In a move that spells good news for certain abused children and adults, the Attorney General’s State Task Force for the Prevention of Human Trafficking presented a robust list of recommendations to a group of legislators sympathetic to the issue last week.

In a move that spells good news for certain abused children and adults, the Attorney General’s State Task Force for the Prevention of Human Trafficking presented a robust list of recommendations to a group of legislators sympathetic to the issue last week.


Sen. Bart Hester, R-Cave Springs, noted that the investment of money and commitment of other resources was so small compared to the good the recommendations could do that "I don’t see myself not completely on board with trying to do what we can to implement these in the next (legislative) session."


That’s even though the recommendations call for adding two employees to the attorney general’s staff to route human-trafficking calls to the correct agencies, track data and help establish regional task forces with local law enforcement agencies.


The task force also recommended creating either a separate commission on human trafficking at the state level or adding a human-trafficking subcommittee to the existing state Commission on Child Abuse, Rape and Domestic Violence.


Perhaps most shocking of the recommendations is to create a court program to care for children who are juvenile human-trafficking victims. At this time, said Assistant Attorney General Will Jones, law enforcement agencies sometimes charge a child victim of human trafficking with a crime because that is their only way to ensure the child would have "somewhere to go that night to lay their head on a pillow."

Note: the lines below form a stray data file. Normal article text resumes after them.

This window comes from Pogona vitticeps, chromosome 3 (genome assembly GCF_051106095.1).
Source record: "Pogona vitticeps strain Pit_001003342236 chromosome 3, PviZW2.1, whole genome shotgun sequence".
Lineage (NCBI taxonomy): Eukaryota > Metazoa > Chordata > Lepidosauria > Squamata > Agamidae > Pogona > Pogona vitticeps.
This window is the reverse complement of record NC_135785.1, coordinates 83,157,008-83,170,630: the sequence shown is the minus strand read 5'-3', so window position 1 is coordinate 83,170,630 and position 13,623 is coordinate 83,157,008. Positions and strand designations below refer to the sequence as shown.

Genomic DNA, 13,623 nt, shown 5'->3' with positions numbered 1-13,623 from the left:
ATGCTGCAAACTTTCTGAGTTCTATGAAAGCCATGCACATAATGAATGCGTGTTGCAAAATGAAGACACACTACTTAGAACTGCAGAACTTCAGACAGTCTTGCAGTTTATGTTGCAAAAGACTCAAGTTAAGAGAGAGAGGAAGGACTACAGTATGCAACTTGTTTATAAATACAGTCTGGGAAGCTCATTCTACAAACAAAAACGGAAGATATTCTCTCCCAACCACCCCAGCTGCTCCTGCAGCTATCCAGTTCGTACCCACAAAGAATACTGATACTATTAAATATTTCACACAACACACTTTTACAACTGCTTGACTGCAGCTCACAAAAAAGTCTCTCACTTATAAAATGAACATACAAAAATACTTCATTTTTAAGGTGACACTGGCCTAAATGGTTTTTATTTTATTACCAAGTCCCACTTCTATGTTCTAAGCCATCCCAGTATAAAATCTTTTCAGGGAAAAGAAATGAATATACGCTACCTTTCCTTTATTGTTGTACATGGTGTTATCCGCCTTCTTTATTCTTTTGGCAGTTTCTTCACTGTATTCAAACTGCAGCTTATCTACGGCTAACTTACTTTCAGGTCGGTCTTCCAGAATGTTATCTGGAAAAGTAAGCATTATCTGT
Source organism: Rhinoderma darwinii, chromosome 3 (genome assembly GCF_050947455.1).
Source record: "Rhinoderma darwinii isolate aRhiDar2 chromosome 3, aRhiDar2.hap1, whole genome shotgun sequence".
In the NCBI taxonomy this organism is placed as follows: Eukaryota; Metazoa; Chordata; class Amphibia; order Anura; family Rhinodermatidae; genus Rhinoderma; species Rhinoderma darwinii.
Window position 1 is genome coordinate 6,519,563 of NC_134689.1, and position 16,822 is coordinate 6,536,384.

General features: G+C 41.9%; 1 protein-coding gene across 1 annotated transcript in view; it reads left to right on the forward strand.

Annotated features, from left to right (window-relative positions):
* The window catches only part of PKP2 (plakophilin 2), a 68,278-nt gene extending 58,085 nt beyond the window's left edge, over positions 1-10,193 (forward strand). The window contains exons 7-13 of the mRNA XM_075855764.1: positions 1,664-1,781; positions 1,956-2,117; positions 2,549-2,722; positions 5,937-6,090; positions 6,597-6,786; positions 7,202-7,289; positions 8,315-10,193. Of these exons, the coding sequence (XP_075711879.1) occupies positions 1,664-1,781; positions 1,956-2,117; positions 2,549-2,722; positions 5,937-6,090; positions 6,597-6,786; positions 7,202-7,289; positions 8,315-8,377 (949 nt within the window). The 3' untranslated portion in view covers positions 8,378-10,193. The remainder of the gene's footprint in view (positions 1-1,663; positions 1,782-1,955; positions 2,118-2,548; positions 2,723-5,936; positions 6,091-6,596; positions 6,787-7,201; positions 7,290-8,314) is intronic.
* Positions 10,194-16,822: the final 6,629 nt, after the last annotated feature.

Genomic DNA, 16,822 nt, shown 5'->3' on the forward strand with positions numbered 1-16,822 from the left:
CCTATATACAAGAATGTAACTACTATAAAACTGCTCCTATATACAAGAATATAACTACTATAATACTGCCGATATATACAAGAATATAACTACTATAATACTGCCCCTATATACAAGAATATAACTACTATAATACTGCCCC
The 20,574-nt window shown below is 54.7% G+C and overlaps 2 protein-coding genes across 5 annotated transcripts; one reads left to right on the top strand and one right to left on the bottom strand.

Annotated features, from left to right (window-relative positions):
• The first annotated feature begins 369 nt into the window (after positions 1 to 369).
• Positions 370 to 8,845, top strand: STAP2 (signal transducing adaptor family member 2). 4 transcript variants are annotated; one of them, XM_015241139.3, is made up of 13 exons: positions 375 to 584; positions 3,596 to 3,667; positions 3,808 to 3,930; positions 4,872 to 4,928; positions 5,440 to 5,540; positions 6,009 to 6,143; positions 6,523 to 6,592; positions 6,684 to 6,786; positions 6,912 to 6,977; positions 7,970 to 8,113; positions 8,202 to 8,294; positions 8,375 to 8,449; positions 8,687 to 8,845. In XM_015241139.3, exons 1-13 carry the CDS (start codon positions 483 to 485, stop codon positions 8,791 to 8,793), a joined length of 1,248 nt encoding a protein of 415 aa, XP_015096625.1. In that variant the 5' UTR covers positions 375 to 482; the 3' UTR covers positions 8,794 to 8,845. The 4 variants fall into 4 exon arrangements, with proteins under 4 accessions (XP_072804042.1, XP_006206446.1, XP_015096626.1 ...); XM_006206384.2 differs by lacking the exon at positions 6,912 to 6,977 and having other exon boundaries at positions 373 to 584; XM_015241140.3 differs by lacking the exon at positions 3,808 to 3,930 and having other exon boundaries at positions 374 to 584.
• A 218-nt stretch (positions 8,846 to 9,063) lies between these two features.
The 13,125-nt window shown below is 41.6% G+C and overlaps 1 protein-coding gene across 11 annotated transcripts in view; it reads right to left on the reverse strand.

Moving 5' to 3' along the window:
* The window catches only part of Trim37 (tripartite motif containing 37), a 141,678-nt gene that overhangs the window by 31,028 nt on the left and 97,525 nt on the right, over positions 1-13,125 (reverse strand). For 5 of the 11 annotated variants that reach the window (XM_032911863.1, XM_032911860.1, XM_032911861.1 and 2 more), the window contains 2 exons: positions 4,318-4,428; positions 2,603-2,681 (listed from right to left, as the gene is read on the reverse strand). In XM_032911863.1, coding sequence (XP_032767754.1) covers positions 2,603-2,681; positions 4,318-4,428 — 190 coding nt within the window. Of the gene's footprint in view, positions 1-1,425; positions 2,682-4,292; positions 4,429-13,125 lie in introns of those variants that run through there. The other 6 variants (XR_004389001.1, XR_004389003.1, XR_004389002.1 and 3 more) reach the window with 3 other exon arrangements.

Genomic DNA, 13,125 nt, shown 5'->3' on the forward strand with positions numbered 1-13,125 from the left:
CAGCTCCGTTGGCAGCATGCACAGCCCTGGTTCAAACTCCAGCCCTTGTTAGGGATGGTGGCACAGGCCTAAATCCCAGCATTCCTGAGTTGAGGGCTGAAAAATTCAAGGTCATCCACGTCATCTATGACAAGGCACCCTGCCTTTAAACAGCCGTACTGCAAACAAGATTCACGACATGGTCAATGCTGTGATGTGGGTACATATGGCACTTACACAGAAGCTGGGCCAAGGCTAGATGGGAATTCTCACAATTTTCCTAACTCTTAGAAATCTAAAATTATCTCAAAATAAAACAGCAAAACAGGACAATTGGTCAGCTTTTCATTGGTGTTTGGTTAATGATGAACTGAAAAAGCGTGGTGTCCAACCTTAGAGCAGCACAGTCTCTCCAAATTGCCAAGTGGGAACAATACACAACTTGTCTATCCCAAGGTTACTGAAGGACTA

Talk about being victimized twice.


Mr. Jones said this dilemma was one of the primary reasons for the task force’s study: "We realized that we’ve got a population of victims that we don’t have services for. That’s unacceptable."


Other recommendations include making human trafficking a crime that requires offenders to register as sex offenders, providing additional training for service providers and creating "johns schools" to educate men who seek the services of prostitutes.


Arkansas law requires legislators approve a balanced budget, so there will have to be some horse trading to find offsetting reductions if the recommendations are to be put into action. Nevertheless, we are encouraged by Sen. Hester’s statement that he cannot imagine not supporting these changes.


One recommended change with the potential for a giant impact is simple and perhaps inexpensive compared to the impact. The Task Force recommends making it mandatory to post the National Human Trafficking Resource Center’s hot line number in rest stops, elementary schools, public campgrounds, restaurants, hotels and motels.


In the meantime, there is nothing to stop principals and proprietors from posting the number now.


The Resource Center staffs a 24-hour hot line at (888) 373-7888. Services also can be accessed by texting HELP or INFO to BeFree, 233733. The same numbers are available for those who want to report a tip, become educated on the issue or request training.


Human trafficking is modern slavery. It’s time to end it.